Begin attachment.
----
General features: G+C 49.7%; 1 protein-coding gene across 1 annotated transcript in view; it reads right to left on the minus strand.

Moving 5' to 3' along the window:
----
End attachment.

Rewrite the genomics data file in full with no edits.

General features: G+C 49.7%; 1 protein-coding gene across 1 annotated transcript in view; it reads right to left on the minus strand.

Moving 5' to 3' along the window: